Close to Thekkady is Periyar Lake and Periyar Tiger Reserve. Private Jeeps are available for Forest Safari (5 am to 7 pm). It is possible only if you have full day spare for that. Seeing wildlife is always a matter of chance. Alternatively, one can go for boating and trekking.

KTDC has many interesting packages for exploring the Jungle and the Wildlife, ranging from 3 hour guided ‘Nature Walk’ to over-night camp-fire. The problem is that all these are managed in the typical Govt. style. Means, no information is available except at the Boating site ticket window on the Lake. We were interested in taking the ‘Nature Walk’, last batch of which was due to leave at 2.30 pm from the Lake. But the booking for the ‘Walk’ is not done at the Lake – it is done from some place in Kumily called ‘Ambadi Junction’ – as per a poster at the Lake. My suggestion is to go for trekking first thing in the morning and take boat ride in the afternoon, last boat leaving at 4.00/4.30. .

Finding suitable vegetarian food is a challenge in South India. Since Gujaratis throng tourists spots all over India during festive season, a couple of so-called Gujarati restaurants have come up in Thekkady (and Munnar) – although they are not really of Gujarati style, they serve food that somewhat resembles Gujarati and North Indian taste. Best option for Gujarati tourist therefore is to have huge breakfast of Idli – Dosa – Uttapam – Sambhar which is served in all hotels (only in the morning) – and survive till the next morning on rice and rasam.


Munnar is a hill station in Kerala, at about 1500 mts, located close to Tamilnadu in the Western Ghats. It is a beautiful, picturesque place with sprawling tea gardens all around, a number of large water bodies and waterfalls.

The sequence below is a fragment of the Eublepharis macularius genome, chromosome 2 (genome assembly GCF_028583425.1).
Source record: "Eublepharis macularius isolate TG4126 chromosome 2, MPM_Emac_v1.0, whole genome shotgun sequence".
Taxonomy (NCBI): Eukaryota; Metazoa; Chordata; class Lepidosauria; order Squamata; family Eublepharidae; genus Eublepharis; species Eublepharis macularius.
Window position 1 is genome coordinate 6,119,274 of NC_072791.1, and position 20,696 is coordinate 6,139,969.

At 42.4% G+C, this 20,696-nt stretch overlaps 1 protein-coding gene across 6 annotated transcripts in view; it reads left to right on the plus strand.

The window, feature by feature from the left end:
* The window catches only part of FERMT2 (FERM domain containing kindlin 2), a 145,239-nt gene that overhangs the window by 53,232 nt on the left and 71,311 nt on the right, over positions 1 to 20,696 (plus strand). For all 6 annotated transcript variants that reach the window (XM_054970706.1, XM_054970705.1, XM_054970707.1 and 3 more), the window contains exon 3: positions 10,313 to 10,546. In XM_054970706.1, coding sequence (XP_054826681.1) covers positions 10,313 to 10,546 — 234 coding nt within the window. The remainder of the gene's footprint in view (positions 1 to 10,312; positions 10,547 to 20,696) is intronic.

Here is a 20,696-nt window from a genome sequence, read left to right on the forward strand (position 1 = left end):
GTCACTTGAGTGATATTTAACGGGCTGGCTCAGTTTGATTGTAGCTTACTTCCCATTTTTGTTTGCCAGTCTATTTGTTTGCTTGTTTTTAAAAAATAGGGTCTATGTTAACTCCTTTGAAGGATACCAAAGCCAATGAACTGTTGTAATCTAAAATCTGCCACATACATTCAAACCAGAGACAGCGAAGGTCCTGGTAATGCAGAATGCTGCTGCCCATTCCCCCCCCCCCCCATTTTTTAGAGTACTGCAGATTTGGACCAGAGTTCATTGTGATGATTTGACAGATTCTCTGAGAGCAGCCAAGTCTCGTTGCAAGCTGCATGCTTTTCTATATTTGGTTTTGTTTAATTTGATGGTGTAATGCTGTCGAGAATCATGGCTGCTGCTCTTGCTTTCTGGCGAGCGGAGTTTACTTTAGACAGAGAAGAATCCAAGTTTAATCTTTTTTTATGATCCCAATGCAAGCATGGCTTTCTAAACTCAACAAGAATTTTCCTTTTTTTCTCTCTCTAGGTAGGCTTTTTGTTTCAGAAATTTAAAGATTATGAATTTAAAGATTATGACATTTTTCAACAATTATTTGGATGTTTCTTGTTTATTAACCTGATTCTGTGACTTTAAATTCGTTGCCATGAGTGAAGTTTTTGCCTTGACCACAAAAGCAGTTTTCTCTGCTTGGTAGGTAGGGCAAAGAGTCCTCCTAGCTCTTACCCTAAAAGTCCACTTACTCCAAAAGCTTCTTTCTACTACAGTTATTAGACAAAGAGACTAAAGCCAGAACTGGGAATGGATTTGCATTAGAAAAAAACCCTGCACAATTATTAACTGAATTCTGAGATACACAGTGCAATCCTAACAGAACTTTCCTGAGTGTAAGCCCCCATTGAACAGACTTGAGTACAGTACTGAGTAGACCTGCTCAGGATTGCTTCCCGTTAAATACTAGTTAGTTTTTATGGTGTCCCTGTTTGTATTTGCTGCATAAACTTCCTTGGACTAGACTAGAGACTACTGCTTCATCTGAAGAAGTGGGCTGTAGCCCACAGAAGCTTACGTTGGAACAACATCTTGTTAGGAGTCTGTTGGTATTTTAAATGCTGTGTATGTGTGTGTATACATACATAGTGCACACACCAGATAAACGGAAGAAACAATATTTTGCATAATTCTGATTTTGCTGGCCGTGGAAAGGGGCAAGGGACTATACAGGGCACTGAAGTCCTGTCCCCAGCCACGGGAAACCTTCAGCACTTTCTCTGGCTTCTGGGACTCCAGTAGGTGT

Like almost all tourist spots in India during Diwali festivals, Munnar was also full of Gujaratis, easily identified by their loud behavior.

We had second exposure to typical Keralian lunch (first one was in the Houseboat at Kumarakom) in a small restaurant called Sarvana Bhavan. Food was served on banana leaves. We had good experience of the people of Kerala so far; their helpful nature and soft mannerisms; we enjoyed that the most at Sarvana Bhavan, where despite the fact that we were not having our preferred meal, we enjoyed the food.

Next was visit to Tata Tea Museum. There is not much of a museum there except few historical photographs and a short film on early days of the Kanan Devan Hill Plantations and how tea gardens came up in this area.

Hydel Park is a small quiet place to relax, close to Munnar town.

Eravikulam National Park in Devikulam/Munnar. It is a sanctuary for Nilgiri Tahr (mountain goat). From the base of the High Ranges hills of Western Ghat, the Park management runs mini buses to take you to the Rajamala tourism zone at the height of about 2000 mts, through a 20 minute ride.

In the National Park there is a well paved slope to go further up on foot for about 1½ km. The place is cool, quiet, and beautiful and you can see Nilgiri Tahr moving freely. How much time you can spend here depends on your appetite for enjoying the scenery all around. Best part was numerous forest guards to keep plastic and litter away and to prevent tourist interference with free moving Tahr. And they were doing their duty well.

The highest peak in this area is Anamudi Peak (2690 mts) situated in the State of Tamilnadu. You need an extra day to visit Anamudi and due to interstate tax on commercial vehicles, taxi operators generally discourage you from going there.

Returning from the National Park, and on way to Mattupetty Dam, there is a wonderful horticulture garden with hundreds of varieties of flowers and colorful plants. A must see in Munnar.

Mattupetty Dam: It is a major tourist attraction in Munnar. Boat ride, speed boat, pedal boat etc. is available. From Dam site one can go further to the boat jetty, still further to a spot called Echo Point (don’t know why?) and still further is Kundala Dam. Still further is Top Station – we didn’t go there, we had a full day.

It is just not possible to go to every place in Munnar in 1½ days.

Although the time we spent in Kerala was less than optimum, we could see, experience and enjoy almost every aspect of Kerala, its beauty, its people, its beaches, its roads, its climate, its food, its hills, its jungles, its lakes, its wildlife, its backwaters…….almost everything.

Returned from Munnar via Kochi.